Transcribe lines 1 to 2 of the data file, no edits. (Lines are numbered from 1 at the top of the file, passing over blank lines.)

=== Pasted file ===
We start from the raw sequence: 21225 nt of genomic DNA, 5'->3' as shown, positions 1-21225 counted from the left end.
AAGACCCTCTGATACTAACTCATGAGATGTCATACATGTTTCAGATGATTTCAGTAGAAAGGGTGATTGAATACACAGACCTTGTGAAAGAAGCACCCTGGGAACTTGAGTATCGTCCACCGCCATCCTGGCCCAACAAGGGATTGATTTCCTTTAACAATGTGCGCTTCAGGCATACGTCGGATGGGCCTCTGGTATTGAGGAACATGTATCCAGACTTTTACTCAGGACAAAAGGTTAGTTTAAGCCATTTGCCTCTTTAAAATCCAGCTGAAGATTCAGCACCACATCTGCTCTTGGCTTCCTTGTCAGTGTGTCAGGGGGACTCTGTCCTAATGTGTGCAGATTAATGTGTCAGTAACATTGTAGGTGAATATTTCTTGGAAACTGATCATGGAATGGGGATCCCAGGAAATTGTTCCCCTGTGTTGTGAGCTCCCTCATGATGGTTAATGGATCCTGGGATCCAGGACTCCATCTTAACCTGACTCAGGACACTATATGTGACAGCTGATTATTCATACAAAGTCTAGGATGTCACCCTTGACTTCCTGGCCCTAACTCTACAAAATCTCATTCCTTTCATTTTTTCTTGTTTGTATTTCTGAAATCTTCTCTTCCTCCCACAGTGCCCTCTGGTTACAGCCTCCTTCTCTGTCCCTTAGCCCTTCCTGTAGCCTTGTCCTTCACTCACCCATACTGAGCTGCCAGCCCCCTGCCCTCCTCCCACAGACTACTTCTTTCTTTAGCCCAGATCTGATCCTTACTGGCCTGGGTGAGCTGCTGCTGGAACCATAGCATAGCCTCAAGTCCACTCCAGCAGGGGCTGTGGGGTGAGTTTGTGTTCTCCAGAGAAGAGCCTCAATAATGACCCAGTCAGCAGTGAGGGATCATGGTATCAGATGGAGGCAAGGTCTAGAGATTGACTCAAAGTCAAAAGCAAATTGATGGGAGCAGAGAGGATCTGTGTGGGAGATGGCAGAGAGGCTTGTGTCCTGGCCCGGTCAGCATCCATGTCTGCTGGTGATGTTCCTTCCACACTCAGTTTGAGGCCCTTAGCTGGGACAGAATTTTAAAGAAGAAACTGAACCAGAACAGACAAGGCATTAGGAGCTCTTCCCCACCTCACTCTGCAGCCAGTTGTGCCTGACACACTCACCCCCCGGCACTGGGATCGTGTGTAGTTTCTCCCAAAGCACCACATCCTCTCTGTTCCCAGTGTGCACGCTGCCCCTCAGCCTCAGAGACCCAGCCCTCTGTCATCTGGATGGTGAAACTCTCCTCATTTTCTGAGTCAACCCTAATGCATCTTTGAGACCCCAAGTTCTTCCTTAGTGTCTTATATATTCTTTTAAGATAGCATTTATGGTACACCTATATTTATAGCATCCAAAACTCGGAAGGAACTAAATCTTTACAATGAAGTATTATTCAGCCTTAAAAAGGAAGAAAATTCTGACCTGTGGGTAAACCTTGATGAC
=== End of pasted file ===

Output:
We start from the raw sequence: 21225 nt of genomic DNA, 5'->3' as shown, positions 1-21225 counted from the left end.
AAGACCCTCTGATACTAACTCATGAGATGTCATACATGTTTCAGATGATTTCAGTAGAAAGGGTGATTGAATACACAGACCTTGTGAAAGAAGCACCCTGGGAACTTGAGTATCGTCCACCGCCATCCTGGCCCAACAAGGGATTGATTTCCTTTAACAATGTGCGCTTCAGGCATACGTCGGATGGGCCTCTGGTATTGAGGAACATGTATCCAGACTTTTACTCAGGACAAAAGGTTAGTTTAAGCCATTTGCCTCTTTAAAATCCAGCTGAAGATTCAGCACCACATCTGCTCTTGGCTTCCTTGTCAGTGTGTCAGGGGGACTCTGTCCTAATGTGTGCAGATTAATGTGTCAGTAACATTGTAGGTGAATATTTCTTGGAAACTGATCATGGAATGGGGATCCCAGGAAATTGTTCCCCTGTGTTGTGAGCTCCCTCATGATGGTTAATGGATCCTGGGATCCAGGACTCCATCTTAACCTGACTCAGGACACTATATGTGACAGCTGATTATTCATACAAAGTCTAGGATGTCACCCTTGACTTCCTGGCCCTAACTCTACAAAATCTCATTCCTTTCATTTTTTCTTGTTTGTATTTCTGAAATCTTCTCTTCCTCCCACAGTGCCCTCTGGTTACAGCCTCCTTCTCTGTCCCTTAGCCCTTCCTGTAGCCTTGTCCTTCACTCACCCATACTGAGCTGCCAGCCCCCTGCCCTCCTCCCACAGACTACTTCTTTCTTTAGCCCAGATCTGATCCTTACTGGCCTGGGTGAGCTGCTGCTGGAACCATAGCATAGCCTCAAGTCCACTCCAGCAGGGGCTGTGGGGTGAGTTTGTGTTCTCCAGAGAAGAGCCTCAATAATGACCCAGTCAGCAGTGAGGGATCATGGTATCAGATGGAGGCAAGGTCTAGAGATTGACTCAAAGTCAAAAGCAAATTGATGGGAGCAGAGAGGATCTGTGTGGGAGATGGCAGAGAGGCTTGTGTCCTGGCCCGGTCAGCATCCATGTCTGCTGGTGATGTTCCTTCCACACTCAGTTTGAGGCCCTTAGCTGGGACAGAATTTTAAAGAAGAAACTGAACCAGAACAGACAAGGCATTAGGAGCTCTTCCCCACCTCACTCTGCAGCCAGTTGTGCCTGACACACTCACCCCCCGGCACTGGGATCGTGTGTAGTTTCTCCCAAAGCACCACATCCTCTCTGTTCCCAGTGTGCACGCTGCCCCTCAGCCTCAGAGACCCAGCCCTCTGTCATCTGGATGGTGAAACTCTCCTCATTTTCTGAGTCAACCCTAATGCATCTTTGAGACCCCAAGTTCTTCCTTAGTGTCTTATATATTCTTTTAAGATAGCATTTATGGTACACCTATATTTATAGCATCCAAAACTCGGAAGGAACTAAATCTTTACAATGAAGTATTATTCAGCCTTAAAAAGGAAGAAAATTCTGACCTGTGGGTAAACCTTGATGAC